Project description:Astrocytes, via excitatory amino-acid transporter type-2 (EAAT2), are the major sink for released glutamate and contribute to set the strength and timing of synaptic inputs. The conditions required for the emergence of Hebbian plasticity from distributed neural activity remain elusive. Here, we investigate the role of EAAT2 in the expression of a major physiologically relevant form of Hebbian learning, spike timing-dependent plasticity (STDP). We find that a transient blockade of EAAT2 disrupts the temporal contingency required for Hebbian synaptic plasticity. Indeed, STDP is replaced by aberrant non-timing-dependent plasticity occurring for uncorrelated events. Conversely, EAAT2 overexpression impairs the detection of correlated activity and precludes STDP expression. Our findings demonstrate that EAAT2 sets the appropriate glutamate dynamics for the optimal temporal contingency between pre- and postsynaptic activity required for STDP emergence, and highlight the role of astrocytes as gatekeepers for Hebbian synaptic plasticity.
Project description:Spike-timing-dependent plasticity (STDP), a form of Hebbian plasticity, is inherently stabilizing. Whether and how GABAergic inhibition influences STDP is not well understood. Using a model neuron driven by converging inputs modifiable by STDP, we determined that a sufficient level of inhibition was critical to ensure that temporal coherence (correlation among presynaptic spike times) of synaptic inputs, rather than initial strength or number of inputs within a pathway, controlled postsynaptic spike timing. Inhibition exerted this effect by preferentially reducing synaptic efficacy, the ability of inputs to evoke postsynaptic action potentials, of the less coherent inputs. In visual cortical slices, inhibition potently reduced synaptic efficacy at ages during but not before the critical period of ocular dominance (OD) plasticity. Whole-cell recordings revealed that the amplitude of unitary IPSCs from parvalbumin positive (Pv+) interneurons to pyramidal neurons increased during the critical period, while the synaptic decay time-constant decreased. In addition, intrinsic properties of Pv+ interneurons matured, resulting in an increase in instantaneous firing rate. Our results suggest that maturation of inhibition in visual cortex ensures that the temporally coherent inputs (e.g. those from the open eye during monocular deprivation) control postsynaptic spike times of binocular neurons, a prerequisite for Hebbian mechanisms to induce OD plasticity.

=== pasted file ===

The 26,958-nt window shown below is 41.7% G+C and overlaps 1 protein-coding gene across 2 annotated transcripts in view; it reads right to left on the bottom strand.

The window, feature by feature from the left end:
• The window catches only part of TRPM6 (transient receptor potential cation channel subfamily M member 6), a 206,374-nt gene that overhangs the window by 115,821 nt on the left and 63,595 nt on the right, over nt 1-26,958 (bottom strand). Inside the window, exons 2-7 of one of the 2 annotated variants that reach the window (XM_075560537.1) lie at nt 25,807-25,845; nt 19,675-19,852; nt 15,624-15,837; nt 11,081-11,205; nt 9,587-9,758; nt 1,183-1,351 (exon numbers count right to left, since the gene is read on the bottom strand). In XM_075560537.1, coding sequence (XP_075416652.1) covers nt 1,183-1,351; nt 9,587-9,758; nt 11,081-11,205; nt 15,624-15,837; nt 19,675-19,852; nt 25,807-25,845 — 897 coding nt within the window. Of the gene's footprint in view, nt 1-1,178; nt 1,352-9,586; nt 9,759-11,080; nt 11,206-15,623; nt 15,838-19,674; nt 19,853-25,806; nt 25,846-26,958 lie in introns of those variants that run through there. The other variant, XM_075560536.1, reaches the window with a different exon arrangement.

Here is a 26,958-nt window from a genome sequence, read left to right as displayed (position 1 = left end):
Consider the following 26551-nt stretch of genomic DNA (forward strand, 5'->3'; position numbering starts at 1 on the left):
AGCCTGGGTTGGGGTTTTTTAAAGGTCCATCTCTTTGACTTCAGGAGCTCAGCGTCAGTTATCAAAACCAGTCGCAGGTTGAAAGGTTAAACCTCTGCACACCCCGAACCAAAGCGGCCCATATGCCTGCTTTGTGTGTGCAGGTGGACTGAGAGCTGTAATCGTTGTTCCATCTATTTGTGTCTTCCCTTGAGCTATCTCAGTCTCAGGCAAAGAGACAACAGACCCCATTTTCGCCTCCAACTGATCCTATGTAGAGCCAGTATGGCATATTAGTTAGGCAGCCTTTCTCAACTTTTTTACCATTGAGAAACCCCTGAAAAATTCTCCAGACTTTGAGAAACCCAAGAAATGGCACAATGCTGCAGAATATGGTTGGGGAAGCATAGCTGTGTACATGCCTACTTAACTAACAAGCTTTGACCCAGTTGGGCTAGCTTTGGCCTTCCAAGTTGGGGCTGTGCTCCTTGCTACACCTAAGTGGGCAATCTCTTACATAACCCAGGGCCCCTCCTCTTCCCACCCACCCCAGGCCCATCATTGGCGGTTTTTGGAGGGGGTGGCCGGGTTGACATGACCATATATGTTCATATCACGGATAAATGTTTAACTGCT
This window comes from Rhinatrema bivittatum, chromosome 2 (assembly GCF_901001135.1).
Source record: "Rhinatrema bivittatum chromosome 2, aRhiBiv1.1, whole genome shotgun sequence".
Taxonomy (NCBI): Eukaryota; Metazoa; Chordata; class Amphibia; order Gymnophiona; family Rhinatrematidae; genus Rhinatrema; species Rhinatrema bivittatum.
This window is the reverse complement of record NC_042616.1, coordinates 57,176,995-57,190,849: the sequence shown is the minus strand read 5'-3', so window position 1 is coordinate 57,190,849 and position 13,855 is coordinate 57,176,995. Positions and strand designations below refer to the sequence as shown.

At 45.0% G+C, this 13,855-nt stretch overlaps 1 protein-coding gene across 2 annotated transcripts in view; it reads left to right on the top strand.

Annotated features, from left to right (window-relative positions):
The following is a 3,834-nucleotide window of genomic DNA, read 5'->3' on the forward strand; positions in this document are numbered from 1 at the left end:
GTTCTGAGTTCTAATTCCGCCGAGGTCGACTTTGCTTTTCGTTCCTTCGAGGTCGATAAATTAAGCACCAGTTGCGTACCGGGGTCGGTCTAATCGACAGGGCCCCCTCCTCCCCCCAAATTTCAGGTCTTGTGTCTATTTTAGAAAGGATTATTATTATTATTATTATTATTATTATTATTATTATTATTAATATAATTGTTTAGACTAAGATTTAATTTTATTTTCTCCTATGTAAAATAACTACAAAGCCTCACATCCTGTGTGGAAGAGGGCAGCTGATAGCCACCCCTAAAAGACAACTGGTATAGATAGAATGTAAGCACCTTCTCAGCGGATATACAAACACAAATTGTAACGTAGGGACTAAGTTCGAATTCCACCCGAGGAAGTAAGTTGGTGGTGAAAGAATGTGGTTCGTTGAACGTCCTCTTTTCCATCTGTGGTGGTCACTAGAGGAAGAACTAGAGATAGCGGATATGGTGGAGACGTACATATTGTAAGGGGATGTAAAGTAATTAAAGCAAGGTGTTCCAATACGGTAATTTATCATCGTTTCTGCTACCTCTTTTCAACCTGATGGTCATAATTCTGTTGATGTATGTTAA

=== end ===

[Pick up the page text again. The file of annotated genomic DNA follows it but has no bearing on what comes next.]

Project description:Behavioural experience, such as environmental enrichment (EE), induces long-term effects on learning and memory. Learning can be assessed with the Hebbian paradigm, such as spike-timing-dependent plasticity (STDP), which relies on the timing of neuronal activity on either side of the synapse. Although EE is known to control neuronal excitability and consequently spike timing, whether EE shapes STDP remains unknown. Here, using in vivo long-duration intracellular recordings at the corticostriatal synapses we show that EE promotes asymmetric anti-Hebbian STDP, i.e. spike-timing-dependent-potentiation (tLTP) for post-pre pairings and spike-timing-dependent-depression (tLTD) for pre-post pairings, whereas animals grown in standard housing show mainly tLTD and a high failure rate of plasticity. Indeed, in adult rats grown in standard conditions, we observed unidirectional plasticity (mainly symmetric anti-Hebbian tLTD) within a large temporal window (~200?ms). However, rats grown for two months in EE displayed a bidirectional STDP (tLTP and tLTD depending on spike timing) in a more restricted temporal window (~100?ms) with low failure rate of plasticity. We also found that the effects of EE on STDP characteristics are influenced by the anaesthesia status: the deeper the anaesthesia, the higher the absence of plasticity. These findings establish a central role for EE and the anaesthetic regime in shaping in vivo, a synaptic Hebbian learning rule such as STDP.
Project description:Synaptic efficacy changes, long-term potentiation (LTP) and depression (LTD), underlie various forms of learning and memory. Synaptic plasticity is generally assessed under prolonged activation, whereas learning can emerge from few or even a single trial. Here, we investigated the existence of rapid responsiveness of synaptic plasticity in response to a few number of spikes, in neocortex in a synaptic Hebbian learning rule, the spike-timing-dependent plasticity (STDP). We investigated the effect of lowering the number of pairings from 100 to 50, and 10 on STDP expression, using whole-cell recordings from pyramidal cells in rodent somatosensory cortical brain slices. We found that a low number of paired stimulations induces LTP at neocortical layer 4-2/3 synapses. Besides the asymmetric Hebbian STDP reported in the neocortex induced by 100 pairings, we observed a symmetric anti-Hebbian LTD for 50 pairings and unveiled a unidirectional Hebbian spike-timing-dependent LTP (tLTP) induced by 10-15 pairings. This tLTP was not mediated by NMDA receptor activation but requires CB<sub>1</sub> receptors and transient receptor potential vanilloid type-1 (TRPV1) activated by endocannabinoids (eCBs). eCBs have been widely described as mediating short- and long-term synaptic depression. Here, the eCB-tLTP reported at neocortical synapses could constitute a substrate operating in the online learning of new associative memories or during the initial stages of learning. In addition, these findings should provide useful insight into the mechanisms underlying eCB-plasticity occurring during marijuana intoxication.